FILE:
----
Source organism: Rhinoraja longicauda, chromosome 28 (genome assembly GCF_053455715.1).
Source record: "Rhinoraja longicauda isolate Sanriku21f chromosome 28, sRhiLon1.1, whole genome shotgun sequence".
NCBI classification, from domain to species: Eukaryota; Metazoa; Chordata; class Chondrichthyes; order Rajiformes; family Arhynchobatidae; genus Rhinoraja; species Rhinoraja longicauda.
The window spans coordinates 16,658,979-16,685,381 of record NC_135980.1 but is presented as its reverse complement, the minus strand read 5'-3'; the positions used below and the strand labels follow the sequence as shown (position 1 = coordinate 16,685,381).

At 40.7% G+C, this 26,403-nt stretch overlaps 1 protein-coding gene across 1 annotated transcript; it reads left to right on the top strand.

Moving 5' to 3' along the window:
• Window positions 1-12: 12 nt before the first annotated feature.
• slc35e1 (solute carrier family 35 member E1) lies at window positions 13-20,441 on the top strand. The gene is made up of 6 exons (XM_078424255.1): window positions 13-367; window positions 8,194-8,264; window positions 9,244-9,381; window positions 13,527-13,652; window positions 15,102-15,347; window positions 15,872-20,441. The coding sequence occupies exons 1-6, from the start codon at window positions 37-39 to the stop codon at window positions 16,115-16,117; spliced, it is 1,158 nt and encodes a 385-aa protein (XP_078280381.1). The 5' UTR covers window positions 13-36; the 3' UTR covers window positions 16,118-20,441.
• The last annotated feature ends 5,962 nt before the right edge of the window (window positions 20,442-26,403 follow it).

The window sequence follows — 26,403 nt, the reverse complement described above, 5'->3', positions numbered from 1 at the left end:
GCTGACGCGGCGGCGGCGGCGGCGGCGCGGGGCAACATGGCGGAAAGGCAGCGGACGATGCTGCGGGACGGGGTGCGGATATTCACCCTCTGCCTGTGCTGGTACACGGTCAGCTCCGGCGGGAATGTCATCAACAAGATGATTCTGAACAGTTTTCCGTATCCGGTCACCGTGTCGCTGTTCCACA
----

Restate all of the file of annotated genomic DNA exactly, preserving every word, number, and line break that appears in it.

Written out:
Source organism: Rhinoraja longicauda, chromosome 28 (genome assembly GCF_053455715.1).
Source record: "Rhinoraja longicauda isolate Sanriku21f chromosome 28, sRhiLon1.1, whole genome shotgun sequence".
NCBI classification, from domain to species: Eukaryota; Metazoa; Chordata; class Chondrichthyes; order Rajiformes; family Arhynchobatidae; genus Rhinoraja; species Rhinoraja longicauda.
The window spans coordinates 16,658,979-16,685,381 of record NC_135980.1 but is presented as its reverse complement, the minus strand read 5'-3'; the positions used below and the strand labels follow the sequence as shown (position 1 = coordinate 16,685,381).

At 40.7% G+C, this 26,403-nt stretch overlaps 1 protein-coding gene across 1 annotated transcript; it reads left to right on the top strand.

Moving 5' to 3' along the window:
• Window positions 1-12: 12 nt before the first annotated feature.
• slc35e1 (solute carrier family 35 member E1) lies at window positions 13-20,441 on the top strand. The gene is made up of 6 exons (XM_078424255.1): window positions 13-367; window positions 8,194-8,264; window positions 9,244-9,381; window positions 13,527-13,652; window positions 15,102-15,347; window positions 15,872-20,441. The coding sequence occupies exons 1-6, from the start codon at window positions 37-39 to the stop codon at window positions 16,115-16,117; spliced, it is 1,158 nt and encodes a 385-aa protein (XP_078280381.1). The 5' UTR covers window positions 13-36; the 3' UTR covers window positions 16,118-20,441.
• The last annotated feature ends 5,962 nt before the right edge of the window (window positions 20,442-26,403 follow it).

The window sequence follows — 26,403 nt, the reverse complement described above, 5'->3', positions numbered from 1 at the left end:
GCTGACGCGGCGGCGGCGGCGGCGGCGCGGGGCAACATGGCGGAAAGGCAGCGGACGATGCTGCGGGACGGGGTGCGGATATTCACCCTCTGCCTGTGCTGGTACACGGTCAGCTCCGGCGGGAATGTCATCAACAAGATGATTCTGAACAGTTTTCCGTATCCGGTCACCGTGTCGCTGTTCCACA